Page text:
Some New York City parents still want a fully remote option this fall

Students across the borough — and their parents and teachers — are adjusting to remote learning. (Photo via Pexels)

Back in May, Mayor Bill de Blasio officially announced New York City public schools would open this fall without a remote option — backtracking on previous comments suggesting the city would most likely offer a purely online option to appease parents worried about sending their children back into the classroom. 

“I think there are only two realistic pieces here, a full five-day-a-week calendar and then a purely remote option for families that just won’t be ready at that point,” Mayor de Blasio said during an interview on WNYC’s “The Brian Lehrer Show” in March. “But I do not foresee blended being a part of the equation anymore.”

In the months since the official announcement, the mayor and chancellor have repeatedly said all New York City public school students will be returning to classrooms this fall and that the Department of Education will abide by all health and safety protocols outlined by the Centers for Disease Control and Prevention in September. 

But many details on how exactly the City will do that have been sparse and a growing number of parents are raising concerns over a return to classes and with some, along with Brooklyn City Councilmember Mark Treyger, are calling for a fully remote option to be reinstated for this upcoming school year. 

Members of one of the most vocal parent groups calling for a remote option, the Bronx Parent Leader Advocacy Group, told amNewYork Metro the reasons families would like the option to keep their children remote are varied. In part, some parents would prefer to have their children home due to concerns about COVID’s Delta variant which now makes up 83% of new virus cases. 

New York City has seen a spike in new COVID cases this month, along with hospitalizations. According to New York City’s COVID tracker, on June 18 City health officials reported 198 new cases of the virus across the five boroughs based on a seven-day rolling average. That number jumped to 618 a month later.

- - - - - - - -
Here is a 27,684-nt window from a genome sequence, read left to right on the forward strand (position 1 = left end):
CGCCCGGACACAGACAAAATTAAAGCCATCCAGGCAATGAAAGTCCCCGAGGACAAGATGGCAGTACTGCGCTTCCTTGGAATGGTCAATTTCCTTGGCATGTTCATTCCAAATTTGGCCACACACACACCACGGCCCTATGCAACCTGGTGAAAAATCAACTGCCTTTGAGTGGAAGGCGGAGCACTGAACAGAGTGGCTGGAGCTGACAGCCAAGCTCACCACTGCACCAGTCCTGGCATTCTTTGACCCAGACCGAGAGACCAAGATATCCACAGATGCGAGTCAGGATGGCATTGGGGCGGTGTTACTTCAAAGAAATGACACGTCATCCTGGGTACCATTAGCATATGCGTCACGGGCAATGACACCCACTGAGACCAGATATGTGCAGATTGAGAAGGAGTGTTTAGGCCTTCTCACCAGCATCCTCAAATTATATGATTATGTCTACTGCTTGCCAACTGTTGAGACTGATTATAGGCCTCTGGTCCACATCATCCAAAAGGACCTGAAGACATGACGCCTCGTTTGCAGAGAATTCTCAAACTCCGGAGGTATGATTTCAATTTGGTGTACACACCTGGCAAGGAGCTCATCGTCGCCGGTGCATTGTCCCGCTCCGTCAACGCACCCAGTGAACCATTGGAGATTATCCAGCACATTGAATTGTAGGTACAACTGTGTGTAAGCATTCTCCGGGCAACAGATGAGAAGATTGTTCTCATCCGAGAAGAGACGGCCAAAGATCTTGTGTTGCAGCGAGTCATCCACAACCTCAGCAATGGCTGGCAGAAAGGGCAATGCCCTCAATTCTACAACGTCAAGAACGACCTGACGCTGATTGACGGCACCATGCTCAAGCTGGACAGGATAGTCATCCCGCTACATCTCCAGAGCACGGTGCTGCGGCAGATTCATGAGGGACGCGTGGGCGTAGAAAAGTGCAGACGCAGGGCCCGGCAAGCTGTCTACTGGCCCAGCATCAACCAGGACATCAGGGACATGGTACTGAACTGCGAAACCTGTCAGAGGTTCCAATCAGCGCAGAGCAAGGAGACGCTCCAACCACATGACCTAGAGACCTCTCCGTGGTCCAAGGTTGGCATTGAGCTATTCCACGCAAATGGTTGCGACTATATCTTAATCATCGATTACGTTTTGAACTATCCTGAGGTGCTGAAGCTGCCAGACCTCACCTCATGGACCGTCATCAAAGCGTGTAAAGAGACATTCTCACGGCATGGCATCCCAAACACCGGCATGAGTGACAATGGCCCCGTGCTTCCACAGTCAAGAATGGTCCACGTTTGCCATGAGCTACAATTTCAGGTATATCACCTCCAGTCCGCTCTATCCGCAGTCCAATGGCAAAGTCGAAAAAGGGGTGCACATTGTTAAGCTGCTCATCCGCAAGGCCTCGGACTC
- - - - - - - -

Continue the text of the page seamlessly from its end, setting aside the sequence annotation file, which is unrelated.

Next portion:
Another reason some parents are hesitant to have their children return to the classroom stems from a lack of trust in the City’s handling of the multiple system-wide shutdowns and blended learning. 

“A lot of parents, as much as they wanted to send their children back to school, they did not opt into in-person learning because they did not feel like they could trust the Department of Education to keep their children safe,” Bronx Parent Leader Advocacy Group member Tajh Sutton told amNewYork Metro. 

Throughout the pandemic school year, the Department of Education has offered families a few chances to enroll their fully remote children into blended learning with the last “opt-in” period ending in March. After the enrollment window closed, about 51,000 additional public school families chose to “opt in” to the hybrid model. But the bulk of public school students—roughly 700,000 out of 1.1 million children—chose to stay fully remote. 

An additional reason some parents want to keep their children in remote is because some students have preferred remote classes. One Manhattan mother told amNew York Metro that her teenage son has done “exceptionally well” academically while taking his classes from home. 

“One thing he will say is ‘mom I was able to focus,'” said the Manhattan mom who did not wish to share her name. “If the other children were doing something else that they weren’t supposed to be doing he didn’t have to hear that and the other thing he says is that he felt safe.” Her son did not just feel safe from the virus, but also safe from school environment that traditionally does not support him as a Black student. 

“This story of learning loss and Black children is a fairy tale,” she said. “There are number of children that have done exceptionally well.” 

“We have thought deeply about our plan for the upcoming school year and decided on one that puts our school community’s needs and safety front and center,” said DOE spokesperson Katie O’Hanlon. “The past eighteen months have put a stark spotlight on how nothing can replace a loving, caring in-person educator and, as always, we will closely follow guidance from health experts to keep our students, staff and families safe.”

Note: This article was updates on July 22, 2021 at 5:20 p.m. to reflect comment from the New York City Department of Education. 

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